Pauline Mahoney greets new Smithereen Saied Assaf (left) and his family at the Smithers airport last February. She went to Ottawa to help others bring refugees to their new homes.

World hears how Smithers helps refugees

A Smithers woman is doing her part to help Syrian refugees find a new home all over the world.

A Smithers woman is doing her part to help Syrian refugees find a new home all over the world.

Pauline Mahoney received a call from Immigration, Refugees and Citizenship Canada asking her to attend a meeting in Ottawa in December to give feedback on the private sponsorship process to bring refugees to Canada.

There were 30 people from across Canada at the meeting.

Mahoney was one of the only people representing a small community.

The feedback will be used to help as a guideline for other countries.

“The governments and these partnerships were then going to work on developing training in which they could then give to these nine countries and any other countries who would become interested so that they can go home and say, ‘well this is how Canada does it, how do we want to do it as a country?’ The goal was to move more people,” said Mahoney.

Mahoney is the coordinator of the Bulkley Valley Refugee Sponsorship Group. This past February, she and a private group — called a group of five — welcomed two Syrian families to Smithers.

“We formed a group of five and of that five, three have a to give a financial commitment. So that’s just a detail. So you have to show the government that there are five people in the community which are willing to walk alongside the family for a year to help them integrate into Canadian society,” she said.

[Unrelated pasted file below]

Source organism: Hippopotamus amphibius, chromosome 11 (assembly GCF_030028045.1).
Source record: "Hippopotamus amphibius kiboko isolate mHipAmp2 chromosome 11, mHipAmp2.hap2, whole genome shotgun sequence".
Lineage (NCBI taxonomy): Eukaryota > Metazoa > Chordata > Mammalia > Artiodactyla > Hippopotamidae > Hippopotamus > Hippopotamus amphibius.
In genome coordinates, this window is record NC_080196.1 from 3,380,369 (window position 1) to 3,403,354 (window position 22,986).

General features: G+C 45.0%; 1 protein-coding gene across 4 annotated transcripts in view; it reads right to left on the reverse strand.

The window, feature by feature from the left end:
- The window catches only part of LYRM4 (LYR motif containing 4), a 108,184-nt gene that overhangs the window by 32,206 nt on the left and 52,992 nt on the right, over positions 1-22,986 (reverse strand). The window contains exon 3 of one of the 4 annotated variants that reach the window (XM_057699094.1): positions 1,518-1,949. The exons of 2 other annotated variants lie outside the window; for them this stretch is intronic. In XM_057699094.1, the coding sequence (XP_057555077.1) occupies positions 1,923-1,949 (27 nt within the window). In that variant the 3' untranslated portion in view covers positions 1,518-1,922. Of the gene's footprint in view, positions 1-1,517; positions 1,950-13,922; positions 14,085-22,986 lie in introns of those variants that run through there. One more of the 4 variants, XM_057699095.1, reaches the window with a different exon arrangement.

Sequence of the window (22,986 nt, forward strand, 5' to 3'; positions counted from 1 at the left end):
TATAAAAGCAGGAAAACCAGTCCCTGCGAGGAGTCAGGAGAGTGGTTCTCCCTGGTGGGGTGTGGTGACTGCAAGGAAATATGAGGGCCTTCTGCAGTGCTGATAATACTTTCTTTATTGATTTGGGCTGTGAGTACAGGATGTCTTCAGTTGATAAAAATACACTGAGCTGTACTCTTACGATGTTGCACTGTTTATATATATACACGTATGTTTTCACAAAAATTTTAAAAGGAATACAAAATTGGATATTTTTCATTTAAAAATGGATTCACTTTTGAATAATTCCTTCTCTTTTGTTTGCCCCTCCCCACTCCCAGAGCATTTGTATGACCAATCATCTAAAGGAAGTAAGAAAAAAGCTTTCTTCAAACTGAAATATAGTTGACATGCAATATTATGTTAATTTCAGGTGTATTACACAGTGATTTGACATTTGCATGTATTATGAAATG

Canada started this innovative approach in the late 70s, said Mahoney.

“No one else in the world does that except just recently. So countries are coming to Canada asking how do you do this, how do your citizens do this, how do you encourage them and give them the confidence and tools to do this,” she said. Mahoney explained that at the meeting she spoke about the importance of community engagement prior to the refugees coming in.

“I talk to kids and other groups, so that they would know that it’s tough to enter our country as a refugee. I immediately addressed some of those fears. We hear it all over the world, people just have these fears. You sort of have to look at how citizens can be in the community and allay those fears as well,” said Mahoney.

During the meeting, she got to shine a light on the things that small communities like Smithers are doing to make a difference.

She explained that despite the size of the town, it still has a lot to offer.

“Don’t focus on what a small community can’t offer, focus on what a small community can offer. We have teams of people who are willing to walk alongside our families and they give up themselves everyday,” said Mahoney.

“Diversity, it’s is a wonderful thing. It opens people’s eyes, gets them more accepting. It’s a powerful thing for a society to let people in.”

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